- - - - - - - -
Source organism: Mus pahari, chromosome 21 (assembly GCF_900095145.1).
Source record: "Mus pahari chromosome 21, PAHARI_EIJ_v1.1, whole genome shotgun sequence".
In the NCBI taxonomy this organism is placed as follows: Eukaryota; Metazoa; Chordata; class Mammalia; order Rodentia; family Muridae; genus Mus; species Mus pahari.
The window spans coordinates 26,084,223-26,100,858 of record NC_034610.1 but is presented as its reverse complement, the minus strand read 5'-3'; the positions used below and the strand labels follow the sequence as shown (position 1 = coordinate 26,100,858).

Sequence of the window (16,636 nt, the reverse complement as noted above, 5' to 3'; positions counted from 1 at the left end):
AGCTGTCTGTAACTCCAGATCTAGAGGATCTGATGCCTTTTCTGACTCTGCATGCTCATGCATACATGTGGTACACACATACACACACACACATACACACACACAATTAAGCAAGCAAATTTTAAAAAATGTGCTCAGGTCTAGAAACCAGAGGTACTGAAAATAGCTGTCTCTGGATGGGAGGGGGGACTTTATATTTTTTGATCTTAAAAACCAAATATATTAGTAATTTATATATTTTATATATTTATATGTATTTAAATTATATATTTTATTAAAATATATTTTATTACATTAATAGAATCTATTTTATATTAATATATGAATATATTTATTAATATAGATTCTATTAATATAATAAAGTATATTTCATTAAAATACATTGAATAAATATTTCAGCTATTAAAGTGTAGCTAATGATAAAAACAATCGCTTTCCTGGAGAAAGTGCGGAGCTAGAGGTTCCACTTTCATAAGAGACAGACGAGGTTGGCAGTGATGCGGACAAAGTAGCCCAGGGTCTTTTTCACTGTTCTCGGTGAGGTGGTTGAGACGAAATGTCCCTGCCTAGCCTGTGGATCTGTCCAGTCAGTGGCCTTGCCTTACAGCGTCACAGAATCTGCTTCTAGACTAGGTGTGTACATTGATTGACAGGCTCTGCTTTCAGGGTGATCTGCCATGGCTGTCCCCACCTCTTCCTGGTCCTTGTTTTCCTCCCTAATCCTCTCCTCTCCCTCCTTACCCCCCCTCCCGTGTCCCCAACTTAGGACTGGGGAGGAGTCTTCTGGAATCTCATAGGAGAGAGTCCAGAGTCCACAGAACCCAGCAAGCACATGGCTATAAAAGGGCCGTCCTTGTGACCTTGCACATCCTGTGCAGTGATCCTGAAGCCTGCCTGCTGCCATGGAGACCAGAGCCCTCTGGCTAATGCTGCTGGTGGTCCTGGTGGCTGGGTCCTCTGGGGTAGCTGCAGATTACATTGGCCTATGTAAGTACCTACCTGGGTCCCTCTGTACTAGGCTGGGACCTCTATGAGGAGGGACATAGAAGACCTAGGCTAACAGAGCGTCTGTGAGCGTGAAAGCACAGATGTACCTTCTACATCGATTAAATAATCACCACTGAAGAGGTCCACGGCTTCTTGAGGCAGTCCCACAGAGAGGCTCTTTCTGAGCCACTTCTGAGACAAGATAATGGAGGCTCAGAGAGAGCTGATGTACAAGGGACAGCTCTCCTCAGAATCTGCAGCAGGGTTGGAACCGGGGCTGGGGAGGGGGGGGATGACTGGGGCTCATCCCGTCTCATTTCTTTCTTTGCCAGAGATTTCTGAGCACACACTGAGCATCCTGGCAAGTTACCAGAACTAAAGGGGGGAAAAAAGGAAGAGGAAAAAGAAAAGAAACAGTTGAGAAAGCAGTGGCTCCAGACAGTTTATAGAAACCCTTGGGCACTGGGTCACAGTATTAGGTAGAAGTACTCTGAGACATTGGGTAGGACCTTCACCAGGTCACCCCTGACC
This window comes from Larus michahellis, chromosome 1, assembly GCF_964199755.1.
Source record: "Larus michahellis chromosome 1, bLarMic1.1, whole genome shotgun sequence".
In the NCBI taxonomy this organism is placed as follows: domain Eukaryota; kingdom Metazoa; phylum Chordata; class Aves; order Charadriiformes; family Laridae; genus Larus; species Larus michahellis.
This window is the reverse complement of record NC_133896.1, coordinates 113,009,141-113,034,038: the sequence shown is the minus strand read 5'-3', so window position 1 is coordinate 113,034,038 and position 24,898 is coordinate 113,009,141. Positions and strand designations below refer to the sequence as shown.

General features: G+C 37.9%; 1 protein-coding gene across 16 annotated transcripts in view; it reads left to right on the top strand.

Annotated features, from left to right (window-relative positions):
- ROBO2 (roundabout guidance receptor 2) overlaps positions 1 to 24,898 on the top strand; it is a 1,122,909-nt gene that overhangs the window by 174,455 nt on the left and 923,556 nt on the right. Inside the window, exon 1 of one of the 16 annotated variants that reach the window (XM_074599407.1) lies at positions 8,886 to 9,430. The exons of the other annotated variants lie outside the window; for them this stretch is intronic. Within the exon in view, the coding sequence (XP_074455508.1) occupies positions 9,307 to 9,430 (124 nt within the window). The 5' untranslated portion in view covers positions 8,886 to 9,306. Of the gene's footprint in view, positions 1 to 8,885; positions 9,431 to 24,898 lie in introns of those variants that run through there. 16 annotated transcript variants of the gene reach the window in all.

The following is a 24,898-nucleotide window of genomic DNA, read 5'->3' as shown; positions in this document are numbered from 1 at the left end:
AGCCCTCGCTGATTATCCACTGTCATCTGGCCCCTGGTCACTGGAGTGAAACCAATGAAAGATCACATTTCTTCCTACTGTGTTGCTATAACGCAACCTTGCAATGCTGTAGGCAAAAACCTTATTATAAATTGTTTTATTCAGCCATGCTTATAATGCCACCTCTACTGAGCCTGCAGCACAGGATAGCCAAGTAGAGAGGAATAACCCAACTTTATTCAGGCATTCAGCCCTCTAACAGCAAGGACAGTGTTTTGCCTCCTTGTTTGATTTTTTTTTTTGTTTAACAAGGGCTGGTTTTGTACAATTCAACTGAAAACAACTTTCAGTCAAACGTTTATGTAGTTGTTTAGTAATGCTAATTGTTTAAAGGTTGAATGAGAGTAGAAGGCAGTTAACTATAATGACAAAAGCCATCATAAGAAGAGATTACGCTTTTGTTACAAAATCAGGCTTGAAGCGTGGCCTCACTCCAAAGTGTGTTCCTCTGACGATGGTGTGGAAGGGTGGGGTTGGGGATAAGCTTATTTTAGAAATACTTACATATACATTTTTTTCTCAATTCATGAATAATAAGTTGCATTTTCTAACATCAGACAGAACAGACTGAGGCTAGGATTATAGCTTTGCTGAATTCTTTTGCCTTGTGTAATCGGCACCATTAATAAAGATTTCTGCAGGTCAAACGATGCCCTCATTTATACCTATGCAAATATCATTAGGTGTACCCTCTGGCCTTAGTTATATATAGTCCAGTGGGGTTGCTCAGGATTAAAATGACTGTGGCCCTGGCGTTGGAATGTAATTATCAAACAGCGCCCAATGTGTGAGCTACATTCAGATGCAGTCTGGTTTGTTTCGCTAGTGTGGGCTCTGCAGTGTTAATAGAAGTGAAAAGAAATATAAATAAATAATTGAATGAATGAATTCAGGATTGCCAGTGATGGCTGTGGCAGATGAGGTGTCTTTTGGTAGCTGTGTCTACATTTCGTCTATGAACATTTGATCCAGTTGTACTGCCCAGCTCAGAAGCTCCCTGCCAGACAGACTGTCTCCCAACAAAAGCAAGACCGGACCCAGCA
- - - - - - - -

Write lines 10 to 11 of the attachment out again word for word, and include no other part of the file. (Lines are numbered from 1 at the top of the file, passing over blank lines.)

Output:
This window is the reverse complement of record NC_133896.1, coordinates 113,009,141-113,034,038: the sequence shown is the minus strand read 5'-3', so window position 1 is coordinate 113,034,038 and position 24,898 is coordinate 113,009,141. Positions and strand designations below refer to the sequence as shown.

General features: G+C 37.9%; 1 protein-coding gene across 16 annotated transcripts in view; it reads left to right on the top strand.